Rules, in game play, are traditionally static — printed on the lid of the box. Is this so in real life? How many innovations are rule-changers?
I had the opportunity last week to participate in a conversation that was arranged by ISTE, exploring some of the potentially pivotal emerging issues in the ed tech and broader education domains. I was asked to go first, as I would not be able to stay long — and was consequently put on the spot, to think quickly, and clearly articulate ideas to some really smart people. So I blubbered something about a niche for some new and compellingly relevant digital and networked learning platform that will so effectively, efficiently, and elegantly facilitate all of the education philosophies that we are all so urgently trying to describe that it will change education as we know it.
Peggy Sheehy, being Peggy Sheehy (and rightly so) intercepted my fumbled explanation, campaigning for games as an integral part of that platform. I understood where she was going, said so, and she acknowledged it — because we’ve had the conversation before. But there is a frustrating problem with Peggy’s mission. Most people still see games as play and learning as work — and although many of us have become convinced of the learning potentials of video games and begun to promote their use, the game is still what happens after the teaching.
Periodically, I’m asked to do a presentation called “Video Games as Learning Engines,” which is an introduction to video games (mostly for non-gamers) and an attempt to show how games are actually a form of pedagogy. Yet, I suspect that what most attendees are actually looking for directories of flash-based educational games designed to help students master their multiplication facts or identify parts of speech. Those games are certainly out there, but they do not interest me.
One of the lingering mysteries that continues to intrigue me, in the waning years of my very long career, is what makes it a game — or more to the point, what makes it fun? ..and can we unfold the elements in such a way that they become handlebars in that learning platform I was trying to describe, from which we can hang more engaging learning experiences for our students.
|I guess that a learning platform, integrated with games and play would be characterized by|
|•||Rules that change, can be changed and are inability||Static and constraining|
|•||Focus on accomplishing personal goals||Focus on achieving institutional goals|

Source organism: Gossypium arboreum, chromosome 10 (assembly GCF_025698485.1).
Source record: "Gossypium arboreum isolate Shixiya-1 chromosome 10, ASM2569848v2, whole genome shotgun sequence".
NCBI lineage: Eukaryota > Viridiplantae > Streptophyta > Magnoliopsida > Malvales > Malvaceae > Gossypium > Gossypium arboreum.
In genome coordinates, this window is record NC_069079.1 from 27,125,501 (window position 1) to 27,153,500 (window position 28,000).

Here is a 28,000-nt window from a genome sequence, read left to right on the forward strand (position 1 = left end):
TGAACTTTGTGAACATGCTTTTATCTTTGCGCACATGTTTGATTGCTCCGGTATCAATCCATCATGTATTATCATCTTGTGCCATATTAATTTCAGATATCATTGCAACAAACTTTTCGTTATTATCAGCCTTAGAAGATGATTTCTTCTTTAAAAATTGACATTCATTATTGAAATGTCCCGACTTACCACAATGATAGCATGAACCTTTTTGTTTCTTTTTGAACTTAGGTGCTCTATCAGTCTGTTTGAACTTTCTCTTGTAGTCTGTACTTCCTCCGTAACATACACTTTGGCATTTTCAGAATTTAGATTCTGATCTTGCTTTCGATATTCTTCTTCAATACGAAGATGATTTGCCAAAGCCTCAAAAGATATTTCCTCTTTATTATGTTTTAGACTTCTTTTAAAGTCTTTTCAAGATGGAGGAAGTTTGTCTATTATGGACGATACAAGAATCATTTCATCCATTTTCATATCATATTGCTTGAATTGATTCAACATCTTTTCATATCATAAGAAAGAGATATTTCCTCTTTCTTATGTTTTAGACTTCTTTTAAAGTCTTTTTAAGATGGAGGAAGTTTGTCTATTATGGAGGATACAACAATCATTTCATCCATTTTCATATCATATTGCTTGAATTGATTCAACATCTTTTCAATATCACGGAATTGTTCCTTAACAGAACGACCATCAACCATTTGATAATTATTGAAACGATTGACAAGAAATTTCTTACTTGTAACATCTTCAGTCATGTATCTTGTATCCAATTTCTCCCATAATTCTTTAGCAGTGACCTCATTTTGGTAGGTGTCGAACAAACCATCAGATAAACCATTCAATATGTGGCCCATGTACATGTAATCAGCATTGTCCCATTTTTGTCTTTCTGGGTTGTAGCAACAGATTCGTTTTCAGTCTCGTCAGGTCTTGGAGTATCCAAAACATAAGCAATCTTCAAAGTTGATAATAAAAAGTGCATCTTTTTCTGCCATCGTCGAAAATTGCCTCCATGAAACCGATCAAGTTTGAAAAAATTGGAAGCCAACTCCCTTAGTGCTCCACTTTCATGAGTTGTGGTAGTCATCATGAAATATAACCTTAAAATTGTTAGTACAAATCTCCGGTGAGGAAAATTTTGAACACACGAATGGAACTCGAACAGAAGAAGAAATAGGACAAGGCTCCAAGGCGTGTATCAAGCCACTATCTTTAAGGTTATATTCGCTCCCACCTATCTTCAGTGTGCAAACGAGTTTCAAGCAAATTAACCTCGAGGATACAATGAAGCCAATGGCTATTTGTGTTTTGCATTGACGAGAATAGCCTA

|•||Frequent, meaningful and empowering rewards||Scheduled, symbolic rewards|
For instance, one interesting quality of the games our children play is that they do not require you to learn the rules before you play the game. Learning about roles and rules is part of the playing, and they are often a surprise that has to be earned. They’re a secret. In solving a puzzle or simply exploring, the player finds a magic coin, potion, or relic. As a result of the find, she is endowed with new powers of flight, invisibility, or speed. The powers are a surprise and they change the rules.
Ewan McIntosh recently described a very simple but explicit illustration of this, concerning a school he is working with in Sydney, Australia. There is a fairly nondescript and unreferenced book in a classroom that when moved, releases a switch that turns on a light. Students find it by exploring the environment. They explore because they expect to find secrets. It’s an example of what McIntosh calls Secret Spaces, one of Seven Spaces of Technology in School Environments (watch the video).
So what if this learning platform held hidden information switches, such that when a student references a particular document in his work, he is suddenly endowed with new powers, an opportunity to visit previously blocked resource or tool, or an invitation to formally explore a topic of personal interest, or awarded points or admin rights to further configure his profile page with options and colors that were not available before.
What if curriculum was an adventure, and learning was the reward?
Here are some fairly rough notes from a workshop I attended on video games in education, presented by Lucas Gillispi. My comments are boxed and italicized.
On top of everything else that was new to me with this session, I got to operate an Alien computer.
I’m sitting in a session about World of Warcraft, being facilitated by Lucas Gillispie, from Pender County Schools (far eastern part of the state). His blog is EduRealms, where he talks about games and learning. Lucas has worked with Peggie Sheehy, who started with SecondLife and is now exploring the learning that happens in games like World of Warcraft. Their guild in WoW is Cognitive Dissonance.
“Education needs a Cataclysm,” he says. There’s double entendra here. See this. In the traditional classroom, its about teacher, textbook, and workshops. WoW has built-in resources, fan sites, blogs, facebook, and twitter feeds, WoWWiki (second largest wiki in the world), custom apps, etc.